Brutalism was architecture’s most obvious attempt at polemical ugliness

Brutalism was architecture’s most obvious attempt at polemical ugliness; PoMo became a celebration of grotesquely fatuous historicism; and today’s ubiquitous, smooth-skinned, colour-blocked mixed-use facades are enslaved to the unspoken diktat that architectural value can onlybe skin-deep in the 21st century’s infantilised, I’m-entitled-to-spend townscapes. Relatively few architects seem to think this profitable commodification of mass and surface is, in every sense, ugly.

It’s certainly the kind of dross that the design historian, Stephen Bayley, labels the Zen of Crap in his new and intriguing cabinet of curiosities, Ugly: The Aesthetics of Everything. He doesn’t attempt to define beauty or ugliness, but offers useful provocations, such as Jonathan Swift’s aperçu: ‘Proper words in proper places make the true definition of style’. Thus, Bayley says, an ugly sentence (or building) is one that’s full of irrelevant allusions and vulgarising adaptations. But what if proper windows and proper walls, for example, are in their proper places?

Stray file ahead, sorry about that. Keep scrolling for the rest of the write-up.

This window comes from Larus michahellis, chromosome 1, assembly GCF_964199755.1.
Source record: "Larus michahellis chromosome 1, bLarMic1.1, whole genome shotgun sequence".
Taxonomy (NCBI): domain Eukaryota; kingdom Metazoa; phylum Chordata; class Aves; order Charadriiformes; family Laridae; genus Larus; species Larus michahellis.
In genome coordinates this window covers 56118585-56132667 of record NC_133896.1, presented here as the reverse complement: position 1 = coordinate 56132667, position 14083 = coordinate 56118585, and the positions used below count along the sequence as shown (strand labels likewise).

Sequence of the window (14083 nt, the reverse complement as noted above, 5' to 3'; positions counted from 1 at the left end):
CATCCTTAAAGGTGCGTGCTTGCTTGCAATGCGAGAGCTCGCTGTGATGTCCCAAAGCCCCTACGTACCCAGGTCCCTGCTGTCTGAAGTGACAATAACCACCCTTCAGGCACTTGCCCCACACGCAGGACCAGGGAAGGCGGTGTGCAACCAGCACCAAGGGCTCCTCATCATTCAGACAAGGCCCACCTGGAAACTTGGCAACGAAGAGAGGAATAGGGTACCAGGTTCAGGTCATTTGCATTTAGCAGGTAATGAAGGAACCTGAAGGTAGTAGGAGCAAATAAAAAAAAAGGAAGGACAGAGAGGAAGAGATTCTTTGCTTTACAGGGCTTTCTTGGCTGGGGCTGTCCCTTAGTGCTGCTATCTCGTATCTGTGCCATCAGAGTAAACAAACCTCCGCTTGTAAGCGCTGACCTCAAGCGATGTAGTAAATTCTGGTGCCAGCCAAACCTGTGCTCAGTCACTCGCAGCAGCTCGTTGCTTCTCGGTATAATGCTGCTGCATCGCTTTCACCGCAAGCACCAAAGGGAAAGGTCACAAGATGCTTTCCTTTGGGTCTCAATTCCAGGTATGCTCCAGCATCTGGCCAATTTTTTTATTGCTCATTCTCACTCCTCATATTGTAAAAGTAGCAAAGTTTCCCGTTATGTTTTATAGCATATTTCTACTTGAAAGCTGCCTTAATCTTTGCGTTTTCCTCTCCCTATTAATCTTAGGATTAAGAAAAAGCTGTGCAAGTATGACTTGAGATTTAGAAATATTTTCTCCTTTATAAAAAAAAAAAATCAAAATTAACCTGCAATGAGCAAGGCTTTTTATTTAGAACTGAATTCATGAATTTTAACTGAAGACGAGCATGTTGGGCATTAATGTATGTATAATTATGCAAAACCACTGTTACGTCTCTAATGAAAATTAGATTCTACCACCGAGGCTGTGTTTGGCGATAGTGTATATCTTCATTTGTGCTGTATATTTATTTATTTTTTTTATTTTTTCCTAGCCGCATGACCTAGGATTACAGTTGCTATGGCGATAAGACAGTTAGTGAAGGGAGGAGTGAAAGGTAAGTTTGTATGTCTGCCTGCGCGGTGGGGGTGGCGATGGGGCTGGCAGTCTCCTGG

McConnel’s Mill and Chipperfield’s City of Justice: Is one of these designs proper, and the other conceptually ugly?

They certainly were in the case of McConnel’s Mill in the Ancoats manufacturing quarter of Manchester in 1820. So, too, are they in David Chipperfield’s buildings at Barcelona’s City of Justice, which covers almost the same ground area as Ancoats. These two architectures, separated by nearly two centuries, share some fundamental similarities. Is one of these designs proper, and the other conceptually ugly?

David Chipperfield's City of Justice, Barcelona

David Chipperfield’s City of Justice, Barcelona